Introduced in the early 1950s as a potential risk factor for heart disease by cardiologists Meyer Friedman and R.H. Roseman, the Type A personality was described as being dominant and competitive. Type A’s are viewed as leaders, typically exhibiting traits of being ambitious and decisive. Understanding what drives the Type A personality is key to dealing with it.
Domineering personalities value people who are capable of being open, honest and direct above all else, according to a report released by Boston University. As such, your best bet in dealing with this personality type is to approach topics directly. Whether you are trying to figure out how to work with a Type A, or live with one, finding ways to communicate honestly will facilitate a much better relationship between the two of you in the end.
Stay on Track
People who have a Type A personality tend to process information quickly, according to Bernardo Tiardo, industrial psychologist and project management executive. When working side by side with a Type A, you will get further by moving at an expedited speed yourself. Avoid unnecessarily long e-mails or conversations when just a few words will get your point across. Focus on being concise and efficient in your communications, to keep from losing your Type A’s attention.
Type A personalities value their time. As a result, it is important for you to as well. Make an effort to never show up late to meetings or appointments with a Type A, as doing so will send the message that you don’t value your Type A’s time and commitments. Additionally, remain cognizant of anything you may be doing which could be viewed as a waste of time in a Type A’s presence. Don’t expect a Type A to veer off track with you or be open to wasting time in a work setting.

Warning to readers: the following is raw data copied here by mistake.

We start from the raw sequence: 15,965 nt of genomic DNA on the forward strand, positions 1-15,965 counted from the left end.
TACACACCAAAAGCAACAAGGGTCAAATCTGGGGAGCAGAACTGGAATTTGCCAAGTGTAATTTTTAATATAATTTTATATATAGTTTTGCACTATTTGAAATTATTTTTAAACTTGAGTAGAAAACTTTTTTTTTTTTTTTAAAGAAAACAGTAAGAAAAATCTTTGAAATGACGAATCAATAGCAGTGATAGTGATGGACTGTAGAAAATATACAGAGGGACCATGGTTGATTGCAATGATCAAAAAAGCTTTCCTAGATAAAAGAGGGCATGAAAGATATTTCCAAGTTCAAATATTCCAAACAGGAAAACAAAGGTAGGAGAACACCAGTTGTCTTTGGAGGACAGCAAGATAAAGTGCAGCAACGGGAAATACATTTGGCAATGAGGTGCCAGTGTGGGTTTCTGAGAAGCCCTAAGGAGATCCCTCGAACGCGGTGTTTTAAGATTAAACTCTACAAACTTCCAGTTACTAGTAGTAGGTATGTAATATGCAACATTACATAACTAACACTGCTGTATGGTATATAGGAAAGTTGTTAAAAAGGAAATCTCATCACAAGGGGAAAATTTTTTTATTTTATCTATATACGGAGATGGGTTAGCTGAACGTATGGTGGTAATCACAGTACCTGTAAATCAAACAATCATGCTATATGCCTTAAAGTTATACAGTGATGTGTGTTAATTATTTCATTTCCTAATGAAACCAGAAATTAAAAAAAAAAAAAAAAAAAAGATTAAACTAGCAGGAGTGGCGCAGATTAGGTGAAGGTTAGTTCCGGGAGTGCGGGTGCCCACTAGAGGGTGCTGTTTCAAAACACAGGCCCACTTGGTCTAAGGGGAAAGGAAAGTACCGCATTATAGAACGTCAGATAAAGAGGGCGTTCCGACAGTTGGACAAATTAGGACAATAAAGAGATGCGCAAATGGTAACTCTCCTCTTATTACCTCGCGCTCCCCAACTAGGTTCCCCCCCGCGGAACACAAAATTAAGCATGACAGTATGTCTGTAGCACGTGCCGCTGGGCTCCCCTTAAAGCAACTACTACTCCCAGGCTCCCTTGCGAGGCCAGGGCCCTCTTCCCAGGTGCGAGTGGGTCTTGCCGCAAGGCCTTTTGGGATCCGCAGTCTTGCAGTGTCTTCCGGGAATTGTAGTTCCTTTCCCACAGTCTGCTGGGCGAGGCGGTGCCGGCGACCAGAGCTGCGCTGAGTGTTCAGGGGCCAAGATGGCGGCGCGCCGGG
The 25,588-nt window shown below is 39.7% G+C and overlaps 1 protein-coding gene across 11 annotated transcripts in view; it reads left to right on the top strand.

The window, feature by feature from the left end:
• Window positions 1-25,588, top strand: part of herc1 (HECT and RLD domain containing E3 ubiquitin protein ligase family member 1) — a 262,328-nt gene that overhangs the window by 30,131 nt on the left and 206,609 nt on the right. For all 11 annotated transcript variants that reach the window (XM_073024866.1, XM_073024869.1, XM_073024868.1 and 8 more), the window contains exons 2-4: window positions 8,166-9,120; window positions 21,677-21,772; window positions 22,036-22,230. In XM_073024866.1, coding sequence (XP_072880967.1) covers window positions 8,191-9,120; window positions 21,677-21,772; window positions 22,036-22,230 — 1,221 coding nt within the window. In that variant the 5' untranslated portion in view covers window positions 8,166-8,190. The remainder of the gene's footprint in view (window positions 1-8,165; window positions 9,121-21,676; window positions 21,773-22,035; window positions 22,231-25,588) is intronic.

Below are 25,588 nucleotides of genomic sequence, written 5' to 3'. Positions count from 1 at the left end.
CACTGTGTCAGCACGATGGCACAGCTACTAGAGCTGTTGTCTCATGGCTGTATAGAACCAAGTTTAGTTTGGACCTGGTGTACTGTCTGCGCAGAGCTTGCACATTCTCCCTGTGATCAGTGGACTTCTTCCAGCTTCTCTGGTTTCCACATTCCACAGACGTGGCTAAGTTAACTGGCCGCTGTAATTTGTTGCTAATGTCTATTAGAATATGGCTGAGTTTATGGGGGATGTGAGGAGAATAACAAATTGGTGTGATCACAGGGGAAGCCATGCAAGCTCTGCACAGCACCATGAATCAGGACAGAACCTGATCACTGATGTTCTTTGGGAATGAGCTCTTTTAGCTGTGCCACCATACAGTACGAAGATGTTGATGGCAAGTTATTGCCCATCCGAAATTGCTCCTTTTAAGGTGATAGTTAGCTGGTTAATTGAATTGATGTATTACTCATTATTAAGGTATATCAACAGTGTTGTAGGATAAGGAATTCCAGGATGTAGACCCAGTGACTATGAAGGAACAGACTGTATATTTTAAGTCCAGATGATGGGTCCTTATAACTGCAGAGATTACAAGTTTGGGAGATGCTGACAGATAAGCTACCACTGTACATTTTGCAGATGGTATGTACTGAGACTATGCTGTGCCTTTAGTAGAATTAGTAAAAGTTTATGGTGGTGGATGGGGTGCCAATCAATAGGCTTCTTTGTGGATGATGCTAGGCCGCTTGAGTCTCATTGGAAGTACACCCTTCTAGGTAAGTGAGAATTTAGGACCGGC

Don’t Take it Personally
Type A personalities often let their competitive nature rise above their need to be popular. When dealing with Type A’s, remember that aggressive interactions aren’t directed towards you. Some Type A personalities are better at social interaction than others, but if your Type A seems more focused on business than friendship, it is not because you are not a worthy friend. Keeping in mind the motivators that drive Type A’s, such as success and competition, will help you to remain removed in situations that otherwise could be hurtful.
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Living in Alaska, Leah Campbell has traveled the world and written extensively on topics relating to infertility, dating, adoption and parenting. She recently released her first book, and holds a psychology degree (with an emphasis in child development and abnormal child psychology) from San Diego State University.